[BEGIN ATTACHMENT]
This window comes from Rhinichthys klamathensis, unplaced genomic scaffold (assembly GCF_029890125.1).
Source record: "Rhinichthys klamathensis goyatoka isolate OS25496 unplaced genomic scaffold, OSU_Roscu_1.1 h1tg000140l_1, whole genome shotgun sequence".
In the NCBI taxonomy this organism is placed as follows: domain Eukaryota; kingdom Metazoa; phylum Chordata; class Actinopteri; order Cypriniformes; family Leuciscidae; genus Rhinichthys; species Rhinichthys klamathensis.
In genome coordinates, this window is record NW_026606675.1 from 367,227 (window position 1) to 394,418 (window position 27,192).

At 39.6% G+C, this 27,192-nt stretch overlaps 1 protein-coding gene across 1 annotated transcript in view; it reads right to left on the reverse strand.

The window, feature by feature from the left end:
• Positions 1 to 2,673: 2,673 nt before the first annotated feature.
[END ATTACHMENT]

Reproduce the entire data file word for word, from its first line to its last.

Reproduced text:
This window comes from Rhinichthys klamathensis, unplaced genomic scaffold (assembly GCF_029890125.1).
Source record: "Rhinichthys klamathensis goyatoka isolate OS25496 unplaced genomic scaffold, OSU_Roscu_1.1 h1tg000140l_1, whole genome shotgun sequence".
In the NCBI taxonomy this organism is placed as follows: domain Eukaryota; kingdom Metazoa; phylum Chordata; class Actinopteri; order Cypriniformes; family Leuciscidae; genus Rhinichthys; species Rhinichthys klamathensis.
In genome coordinates, this window is record NW_026606675.1 from 367,227 (window position 1) to 394,418 (window position 27,192).

At 39.6% G+C, this 27,192-nt stretch overlaps 1 protein-coding gene across 1 annotated transcript in view; it reads right to left on the reverse strand.

The window, feature by feature from the left end:
• Positions 1 to 2,673: 2,673 nt before the first annotated feature.